• The Wild Bunch (1969) - about an aging, anti-heroic, rugged group of individualistic gunfighters/outlaws at the time of the Mexican Revolution (around 1912) who faced the civilizing of the Old West for their final rampaging ride. Peckinpah cast stars from the 40s and 50s (William Holden, Ernest Borgnine, Robert Ryan, Edmond O'Brien, and Ben Johnson) to signal the end of the era. The savage, slow-motion, mass killings in its opening and blood-spurting finale changed the traditional western forever

The Magnificent Seven - 1960The decade opened with one of the most popular, shoot-em-up westerns of all-time, producer/director John Sturges' The Magnificent Seven (1960), lifting the structure of another Akira Kurosawa film - the epic The Seven Samurai (1954), about the defense of a small village. It was noted for Elmer Bernstein's memorable, Oscar-nominated score. The film made stars of many of its actors, notably Steve McQueen (and the other six: Brad Dexter, Horst Buchholz, James Coburn, Robert Vaughn, Charles Bronson, and Yul Brynner). John Wayne produced, directed, and starred as Col. Davy Crockett in The Alamo (1960), a cliched, mushy, and overlong saga of patriots defending the famous fort against the Mexican Army in the struggle for Texas' independence. [The campaign to promote the film as a Best Picture nominee and Chill Wills for a Best Supporting Actor nomination was successful, foreshadowing further strong-armed tactics within the industry.]

Once Upon a Time in the West - 1968The 50's three-screen Cinerama process presented an all-star cast (James Stewart, John Wayne, and Gregory Peck, for instance) in an overlong, epic Western How the West Was Won (1963) that followed several generations of the same family. It was directed by three greats: Henry Hathaway, John Ford, and George Marshall.

Italian director Sergio Leone's beautifully-choreographed and soundtracked, revisionist epic western Once Upon a Time in the West (1968, It.), with composer Ennio Morricone's score, mixed both violence and humor in arguably one of the greatest westerns ever made. It was a story of conflict between a land-owning ex-prostitute/widow (Claudia Cardinale) and a railroad company, with Henry Fonda in an atypical against-type role as Frank - a black-hearted, butchering villain, Charles Bronson as the mysterious and brooding Harmonica, and Jason Robards as the untameable escaped con scoundrel Cheyenne. The film's tagline proclaimed: "There were three men in her life. One to take her... one to love her... and one to kill her."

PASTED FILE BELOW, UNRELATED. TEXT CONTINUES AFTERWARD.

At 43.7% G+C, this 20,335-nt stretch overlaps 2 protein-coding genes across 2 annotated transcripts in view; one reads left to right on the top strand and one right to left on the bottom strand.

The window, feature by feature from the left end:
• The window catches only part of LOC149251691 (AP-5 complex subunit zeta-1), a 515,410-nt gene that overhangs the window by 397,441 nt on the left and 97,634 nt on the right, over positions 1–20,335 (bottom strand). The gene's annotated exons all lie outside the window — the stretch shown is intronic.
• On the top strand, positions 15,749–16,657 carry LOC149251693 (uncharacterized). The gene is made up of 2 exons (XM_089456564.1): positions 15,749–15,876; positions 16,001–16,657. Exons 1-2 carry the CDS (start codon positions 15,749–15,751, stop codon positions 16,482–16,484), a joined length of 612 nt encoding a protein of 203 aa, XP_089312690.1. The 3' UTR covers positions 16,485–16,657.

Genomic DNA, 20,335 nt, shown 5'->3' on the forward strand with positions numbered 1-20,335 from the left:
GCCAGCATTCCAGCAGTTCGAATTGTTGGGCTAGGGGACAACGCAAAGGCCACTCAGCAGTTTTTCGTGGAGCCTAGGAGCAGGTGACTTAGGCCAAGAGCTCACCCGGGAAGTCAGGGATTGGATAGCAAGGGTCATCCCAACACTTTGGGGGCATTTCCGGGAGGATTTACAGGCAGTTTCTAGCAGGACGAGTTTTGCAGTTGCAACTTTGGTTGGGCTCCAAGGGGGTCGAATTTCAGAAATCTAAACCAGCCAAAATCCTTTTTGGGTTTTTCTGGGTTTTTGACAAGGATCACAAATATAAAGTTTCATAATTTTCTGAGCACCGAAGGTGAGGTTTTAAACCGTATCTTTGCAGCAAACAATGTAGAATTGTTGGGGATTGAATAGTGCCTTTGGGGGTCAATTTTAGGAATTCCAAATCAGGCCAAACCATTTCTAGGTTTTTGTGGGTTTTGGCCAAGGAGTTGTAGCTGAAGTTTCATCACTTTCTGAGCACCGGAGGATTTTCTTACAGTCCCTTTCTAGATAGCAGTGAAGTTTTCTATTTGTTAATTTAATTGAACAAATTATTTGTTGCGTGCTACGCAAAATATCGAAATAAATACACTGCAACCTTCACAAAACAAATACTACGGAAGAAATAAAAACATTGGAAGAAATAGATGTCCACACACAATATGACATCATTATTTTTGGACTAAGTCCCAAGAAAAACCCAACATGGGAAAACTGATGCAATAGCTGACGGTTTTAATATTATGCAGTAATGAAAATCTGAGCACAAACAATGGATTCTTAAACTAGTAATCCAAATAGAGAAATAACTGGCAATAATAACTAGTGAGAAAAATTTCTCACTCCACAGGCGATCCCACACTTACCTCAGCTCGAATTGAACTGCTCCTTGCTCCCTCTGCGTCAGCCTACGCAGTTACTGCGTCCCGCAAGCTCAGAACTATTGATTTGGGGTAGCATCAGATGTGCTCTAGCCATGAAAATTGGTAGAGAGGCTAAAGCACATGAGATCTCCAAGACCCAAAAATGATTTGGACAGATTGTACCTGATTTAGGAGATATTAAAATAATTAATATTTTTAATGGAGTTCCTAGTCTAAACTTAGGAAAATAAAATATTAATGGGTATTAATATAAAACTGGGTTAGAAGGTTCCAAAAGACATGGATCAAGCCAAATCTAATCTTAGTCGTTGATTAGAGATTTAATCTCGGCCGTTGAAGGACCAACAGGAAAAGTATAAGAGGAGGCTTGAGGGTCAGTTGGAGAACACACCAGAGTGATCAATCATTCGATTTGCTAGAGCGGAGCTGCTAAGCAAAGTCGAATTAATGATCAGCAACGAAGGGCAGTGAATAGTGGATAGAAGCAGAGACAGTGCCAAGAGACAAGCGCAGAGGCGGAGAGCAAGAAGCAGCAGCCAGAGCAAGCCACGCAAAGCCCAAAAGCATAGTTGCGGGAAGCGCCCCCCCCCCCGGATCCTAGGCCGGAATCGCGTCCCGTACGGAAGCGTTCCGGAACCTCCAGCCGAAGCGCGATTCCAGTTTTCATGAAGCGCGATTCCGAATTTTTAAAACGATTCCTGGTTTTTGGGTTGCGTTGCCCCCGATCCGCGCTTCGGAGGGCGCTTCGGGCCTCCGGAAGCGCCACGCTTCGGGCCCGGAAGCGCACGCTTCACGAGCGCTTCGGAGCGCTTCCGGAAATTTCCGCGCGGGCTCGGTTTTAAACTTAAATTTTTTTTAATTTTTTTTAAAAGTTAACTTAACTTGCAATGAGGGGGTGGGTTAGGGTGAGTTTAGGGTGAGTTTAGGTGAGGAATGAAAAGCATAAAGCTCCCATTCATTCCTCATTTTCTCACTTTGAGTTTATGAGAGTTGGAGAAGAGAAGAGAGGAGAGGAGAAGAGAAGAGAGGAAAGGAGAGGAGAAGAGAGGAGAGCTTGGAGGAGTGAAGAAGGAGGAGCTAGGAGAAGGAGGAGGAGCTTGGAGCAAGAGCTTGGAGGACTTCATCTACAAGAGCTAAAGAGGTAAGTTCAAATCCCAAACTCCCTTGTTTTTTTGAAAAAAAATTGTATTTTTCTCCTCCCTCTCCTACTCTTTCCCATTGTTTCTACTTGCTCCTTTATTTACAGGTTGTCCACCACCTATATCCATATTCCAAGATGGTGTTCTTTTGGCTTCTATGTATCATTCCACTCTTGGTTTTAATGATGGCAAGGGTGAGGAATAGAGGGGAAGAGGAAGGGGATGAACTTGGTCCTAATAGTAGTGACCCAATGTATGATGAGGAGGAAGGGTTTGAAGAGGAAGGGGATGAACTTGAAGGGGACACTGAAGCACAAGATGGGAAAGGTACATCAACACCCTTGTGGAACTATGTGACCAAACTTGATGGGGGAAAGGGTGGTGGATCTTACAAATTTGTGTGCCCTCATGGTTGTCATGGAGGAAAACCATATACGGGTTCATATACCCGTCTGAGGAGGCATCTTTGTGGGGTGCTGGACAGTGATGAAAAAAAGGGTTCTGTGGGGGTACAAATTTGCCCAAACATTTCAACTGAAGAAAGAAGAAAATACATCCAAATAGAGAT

George Roy Hill's popular western Butch Cassidy and the Sundance Kid (1969), about two perfectly-matched outlaw-hero buddies (the dashing duo of Paul Newman as the head of the Hole-in-the-Wall gang and Robert Redford as the gun-slinging kid), perfectly reflected the mood and emotions of the time. It had both comedy ("Who are those guys?") and graphic violence in its story of unflappable western partners-in-crime who were romantically doomed to die together in Bolivia. [The success of this likeable film brought the two 'dream team' co-stars together with the same director four years later in the Best Picture/Best Director winner The Sting (1973), and set the archetype for many more buddy-hero films to come.]

60s Musicals:

Though musicals had declined by the 1960s and would decline further in the next decade, three musicals in the decade were among the screen's greatest spectacles:

  • Robert Wise's and Jerome Robbins' boldly innovative, exuberant and fresh West Side Story (1961) - featured a Leonard Bernstein-Stephen Sondheim score - it was a modern, New York re-telling of the tragic Romeo and Juliet star-crossed love story, with dynamite choreography, and a sensitive depiction of the problems of rival street gangs (Sharks vs. Jets) and juvenile delinquency; with memorable roles played by Natalie Wood (as Maria) and Rita Moreno (as Anita)